Marvel’s Agents of S.H.I.E.L.D opened tonight’s episode by attacking the American natural gas industry. Just minutes into “Failed Experiments,” S.H.I.E.L.D. agents zero in on a south Wyoming ghost town that was deserted after oil companies responding to the natural gas boom supposedly contaminated the local population’s groundwater.
MacKenzie: Footage is from some mechanic's garage in south Wyoming.
Coulson: What's in south Wyoming?
MacKenzie: Not much, by the looks of it. Says it was an old mining town that went through a natural-gas boom. But with the influx of dirty wells, it drove out almost all the locals. And the ones that remained were recently bought out by a shell corporation.
Coulson: Owned by Malick.
MacKenzie: Yeah. And now the town's crawling with military. It seems the personal guard that we encountered in Malick's hidden bunker
Coulson: They got out with Hive, relocated.
Although the episode doesn’t explicitly say “fracking,” the writers placed the town in the southern part of Wyoming. It just so happens that southwestern Wyoming sits on the Green River Formation, a shale oil jackpot with “oil reserves that are so vast they would swamp OPEC.” According to a 2012 study by the U.S. Government Accountability Office, the deposit contains oil reserves “about equal to the entire world’s proven oil reserves.” As of 2013, the shale oil revolution had already increased production in the state by 22%.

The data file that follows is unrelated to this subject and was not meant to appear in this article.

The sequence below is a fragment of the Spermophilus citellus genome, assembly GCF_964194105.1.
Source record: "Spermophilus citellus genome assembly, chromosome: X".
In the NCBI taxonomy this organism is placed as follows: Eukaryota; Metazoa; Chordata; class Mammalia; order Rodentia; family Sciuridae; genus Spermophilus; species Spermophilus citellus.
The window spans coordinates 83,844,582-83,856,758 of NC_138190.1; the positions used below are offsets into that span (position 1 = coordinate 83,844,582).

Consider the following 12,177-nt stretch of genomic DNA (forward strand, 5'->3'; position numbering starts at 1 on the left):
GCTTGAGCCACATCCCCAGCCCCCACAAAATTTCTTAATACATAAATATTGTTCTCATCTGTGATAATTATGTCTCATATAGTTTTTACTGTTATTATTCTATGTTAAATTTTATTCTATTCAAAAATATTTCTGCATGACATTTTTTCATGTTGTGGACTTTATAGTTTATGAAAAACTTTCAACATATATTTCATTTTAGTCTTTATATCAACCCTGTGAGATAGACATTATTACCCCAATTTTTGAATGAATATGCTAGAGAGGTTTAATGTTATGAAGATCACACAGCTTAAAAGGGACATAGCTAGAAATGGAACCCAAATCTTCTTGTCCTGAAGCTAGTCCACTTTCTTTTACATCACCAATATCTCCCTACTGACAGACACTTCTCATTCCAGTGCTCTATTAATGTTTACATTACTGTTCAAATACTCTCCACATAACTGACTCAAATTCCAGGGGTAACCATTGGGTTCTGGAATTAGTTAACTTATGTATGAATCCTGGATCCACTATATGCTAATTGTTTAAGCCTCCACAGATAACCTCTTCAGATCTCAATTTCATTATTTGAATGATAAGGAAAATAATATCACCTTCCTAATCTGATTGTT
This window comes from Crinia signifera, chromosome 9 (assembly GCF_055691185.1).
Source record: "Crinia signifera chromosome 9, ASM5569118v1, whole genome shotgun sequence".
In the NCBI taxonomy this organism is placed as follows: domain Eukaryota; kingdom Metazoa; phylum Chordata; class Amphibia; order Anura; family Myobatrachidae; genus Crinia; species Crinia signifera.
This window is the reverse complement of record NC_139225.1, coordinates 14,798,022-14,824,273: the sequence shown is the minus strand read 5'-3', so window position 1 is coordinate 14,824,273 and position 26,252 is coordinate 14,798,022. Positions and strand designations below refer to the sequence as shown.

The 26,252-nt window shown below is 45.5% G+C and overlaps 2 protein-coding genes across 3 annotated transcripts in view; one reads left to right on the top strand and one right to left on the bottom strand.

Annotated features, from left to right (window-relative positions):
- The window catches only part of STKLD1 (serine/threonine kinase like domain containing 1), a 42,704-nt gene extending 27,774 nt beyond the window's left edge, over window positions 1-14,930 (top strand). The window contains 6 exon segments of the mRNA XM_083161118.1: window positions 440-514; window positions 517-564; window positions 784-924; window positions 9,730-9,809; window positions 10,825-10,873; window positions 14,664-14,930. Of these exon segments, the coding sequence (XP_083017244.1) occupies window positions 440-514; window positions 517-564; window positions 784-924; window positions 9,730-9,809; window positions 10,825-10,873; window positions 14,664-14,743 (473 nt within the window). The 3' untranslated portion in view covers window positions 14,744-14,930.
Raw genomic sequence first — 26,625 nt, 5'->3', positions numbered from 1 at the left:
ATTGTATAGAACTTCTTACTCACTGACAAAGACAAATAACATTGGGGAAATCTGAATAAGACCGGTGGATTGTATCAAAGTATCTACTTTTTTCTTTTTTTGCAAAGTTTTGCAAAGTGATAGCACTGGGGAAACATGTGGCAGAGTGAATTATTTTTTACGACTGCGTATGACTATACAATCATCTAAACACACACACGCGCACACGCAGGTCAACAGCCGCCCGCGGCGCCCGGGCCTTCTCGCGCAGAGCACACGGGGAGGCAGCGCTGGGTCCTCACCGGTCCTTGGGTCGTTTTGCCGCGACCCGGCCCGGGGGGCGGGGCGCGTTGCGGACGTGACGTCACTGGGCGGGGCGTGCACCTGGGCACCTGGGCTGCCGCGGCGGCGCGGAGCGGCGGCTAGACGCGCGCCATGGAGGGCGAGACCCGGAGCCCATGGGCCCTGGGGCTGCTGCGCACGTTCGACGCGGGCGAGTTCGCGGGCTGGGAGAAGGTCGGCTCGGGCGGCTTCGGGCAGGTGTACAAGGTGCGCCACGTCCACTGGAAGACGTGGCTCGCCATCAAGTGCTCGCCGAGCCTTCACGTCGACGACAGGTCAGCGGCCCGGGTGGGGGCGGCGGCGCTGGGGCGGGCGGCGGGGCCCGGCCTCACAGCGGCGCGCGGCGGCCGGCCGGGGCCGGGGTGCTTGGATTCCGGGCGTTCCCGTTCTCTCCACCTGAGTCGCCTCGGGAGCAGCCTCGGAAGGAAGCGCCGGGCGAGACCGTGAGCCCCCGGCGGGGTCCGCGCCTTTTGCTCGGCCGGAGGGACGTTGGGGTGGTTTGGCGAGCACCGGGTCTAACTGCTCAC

Despite all these positives and despite knowing the increased use of natural gas has actually decreased the United States’ carbon dioxide output, the environmentalist left remains undeterred from its irrational hatred of this new technology. Because the facts aren’t on their side, they resort to scare tactics, constantly telling people fracking will poison their drinking water. But this, too, is false.
A 2015 study by Yale University for the National Academy of Sciences found “no evidence of association with deeper brines or long-range migration of these compounds to the shallow aquifers.” In layman’s terms: fracking solutions are not leeching into groundwater. The findings bolstered an earlier study from the EPA itself which found no evidence of “widespread, systemic impacts on drinking water resources” from hydraulic fracturing.
Churchill said, “A lie gets halfway around the world before the truth has a chance to get its pants on.” Because the facts aren’t on their side, they’ll just keep lying until they’ve poisoned our collective consciousness against this incredible technology.